La dramathérapie et l’art-thérapie pour l’intégration
La dramathérapie et l’art-thérapie pour l’intégration is a project designed to use the arts to create a feeling of belonging between children in regular classes and recently arrived children from Parc-Extension, one of Montreal’s most impoverished neighbourhoods, in which the school dropout rate is close to 50%.
Born of a partnership between the École Barthélémy-Vimont, belonging to the Commission scolaire de Montréal, and the Museum, this project brings together a Grade 4 class of mostly immigrant children and a reception class of recent arrivals. Following tours of the Museum’s collections, discussions and workshops, the 25 young people will together create a little play inspired by Quebec works seen at the MMFA. The Grade 4 class will help the newly arrived pupils to express themselves, translate for them and, if necessary, help the creative process along.
Under the watchful eye of Marie-Émilie Louis, a drama therapist, and Julie Vignola, an art therapist, these young people will thus discover the culture of Quebec while forging links among themselves.
Jewish General Hospital
Valoriser la différence is a programme designed to break the isolation experienced by some adults with mental health issues, and to expose them to the pure pleasure of discovering art. This project is the product of a longstanding collaboration between the Institute of Community and Family Psychiatry at the Jewish General Hospital and the MMFA, which gives access to its collections.
During this activity, which is both social and cultural, the participants become acquainted with some works of art, learn about them, discuss them, and take part in a creative workshop. Art arouses emotions and, in order to talk about them and even to create, a climate of trust, respect and openness is required. This is what participants find in these workshops. The context, both stimulating and pleasant, fosters autonomy and self-esteem. Not only does it stimulate creativity, but it also encourages the expression of ideas and opinions, thus fostering team spirit and each participant’s particular knowledge.
Montreal Heart Institute
The purpose of this initiative is to evaluate the benefit of museum visits among patients with high heart rates. This pilot project, supervised by the Montreal Heart Institute (MHI), opens up the way to non-invasive medicine for improving the state of health of persons living with arrhythmia.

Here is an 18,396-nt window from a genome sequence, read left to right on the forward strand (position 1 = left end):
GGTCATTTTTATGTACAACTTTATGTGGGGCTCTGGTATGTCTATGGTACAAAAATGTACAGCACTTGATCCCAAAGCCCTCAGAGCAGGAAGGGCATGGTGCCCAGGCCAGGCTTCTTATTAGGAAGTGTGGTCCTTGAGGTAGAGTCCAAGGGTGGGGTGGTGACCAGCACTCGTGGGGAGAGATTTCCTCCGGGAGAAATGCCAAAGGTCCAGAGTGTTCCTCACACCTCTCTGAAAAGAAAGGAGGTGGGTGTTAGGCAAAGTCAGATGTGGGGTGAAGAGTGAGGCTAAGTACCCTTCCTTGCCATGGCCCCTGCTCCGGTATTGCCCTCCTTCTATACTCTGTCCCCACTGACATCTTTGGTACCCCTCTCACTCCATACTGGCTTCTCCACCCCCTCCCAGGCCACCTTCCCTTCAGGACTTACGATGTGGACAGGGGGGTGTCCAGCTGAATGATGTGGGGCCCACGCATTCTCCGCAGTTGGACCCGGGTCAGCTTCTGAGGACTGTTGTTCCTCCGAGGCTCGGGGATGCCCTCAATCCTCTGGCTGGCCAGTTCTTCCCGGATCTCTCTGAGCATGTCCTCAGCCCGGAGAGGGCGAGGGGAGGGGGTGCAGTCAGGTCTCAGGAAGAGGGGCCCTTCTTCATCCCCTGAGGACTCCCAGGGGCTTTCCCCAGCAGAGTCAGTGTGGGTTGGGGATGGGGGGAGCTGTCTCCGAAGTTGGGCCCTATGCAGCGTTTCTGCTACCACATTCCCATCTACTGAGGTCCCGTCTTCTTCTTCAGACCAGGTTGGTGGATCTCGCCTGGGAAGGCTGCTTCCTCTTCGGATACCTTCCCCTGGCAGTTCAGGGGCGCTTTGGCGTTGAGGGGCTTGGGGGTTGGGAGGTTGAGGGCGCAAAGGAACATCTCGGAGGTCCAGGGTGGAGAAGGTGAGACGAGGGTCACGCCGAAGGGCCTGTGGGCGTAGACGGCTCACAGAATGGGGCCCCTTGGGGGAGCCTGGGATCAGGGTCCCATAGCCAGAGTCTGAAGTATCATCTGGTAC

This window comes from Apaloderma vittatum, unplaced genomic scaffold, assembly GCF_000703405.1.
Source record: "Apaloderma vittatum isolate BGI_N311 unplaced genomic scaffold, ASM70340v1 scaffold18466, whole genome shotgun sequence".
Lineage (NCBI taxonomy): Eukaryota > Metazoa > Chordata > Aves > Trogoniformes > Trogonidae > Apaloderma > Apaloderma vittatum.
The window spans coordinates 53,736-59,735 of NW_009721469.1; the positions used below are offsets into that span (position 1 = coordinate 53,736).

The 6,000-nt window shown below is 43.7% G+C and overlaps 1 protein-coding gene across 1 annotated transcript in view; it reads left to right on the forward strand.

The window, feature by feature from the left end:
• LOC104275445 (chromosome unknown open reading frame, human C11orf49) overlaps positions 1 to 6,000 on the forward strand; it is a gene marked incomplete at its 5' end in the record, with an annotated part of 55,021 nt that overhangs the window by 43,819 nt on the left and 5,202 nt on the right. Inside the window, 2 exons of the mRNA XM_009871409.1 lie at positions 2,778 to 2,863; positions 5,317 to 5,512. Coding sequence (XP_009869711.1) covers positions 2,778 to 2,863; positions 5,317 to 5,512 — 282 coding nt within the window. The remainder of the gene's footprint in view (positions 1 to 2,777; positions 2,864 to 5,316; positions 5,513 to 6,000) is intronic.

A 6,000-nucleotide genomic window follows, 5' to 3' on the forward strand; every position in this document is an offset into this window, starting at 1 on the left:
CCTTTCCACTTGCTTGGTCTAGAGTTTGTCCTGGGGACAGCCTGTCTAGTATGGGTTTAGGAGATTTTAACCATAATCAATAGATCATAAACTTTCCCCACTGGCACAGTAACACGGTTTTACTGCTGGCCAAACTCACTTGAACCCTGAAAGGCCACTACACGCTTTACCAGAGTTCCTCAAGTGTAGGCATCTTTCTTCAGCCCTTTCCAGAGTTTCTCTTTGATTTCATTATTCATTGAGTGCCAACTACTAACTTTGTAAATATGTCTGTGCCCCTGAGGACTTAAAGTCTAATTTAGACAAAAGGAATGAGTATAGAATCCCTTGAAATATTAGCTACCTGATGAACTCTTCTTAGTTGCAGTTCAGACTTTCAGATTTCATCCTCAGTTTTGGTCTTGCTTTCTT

Knowing that some drugs are effective for certain patients, but not all, we would like to see whether art might be beneficial for their hearts.
In 2017, as soon as the MHI’s ethics committee has approved the selection of patients living with arrhythmia and the technology to record their heart rates, the participants in a research project will come to visit the Museum’s collections in the company of nurses. These exploratory sessions will guide the project framework. And, if it is shown that art has an impact on a person’s heart rate, the Museum will also be helping to improve the state of health of some of its visitors.
Seeds of hope – Concordia University
Co-directed by the MMFA and the Department of Creative Arts Therapies, chaired by Yehudit Silverman, at Montreal’s Concordia University, the project Seeds of Hope aims to sensitize visitors to suicide and its effects on the family, loved ones and the community with the presentation of masks made by persons affected by suicide. For the project participants, tours focused on themes of resilience and expression of feelings, and creative workshops supervised by art therapists provided an opportunity to break through the isolation and veil of silence that too often cloaks this event. From the spring to the fall of 2016, four groups participated in this project, including Inuit from Nunavut and Nunavik with the organization Ivirtivik.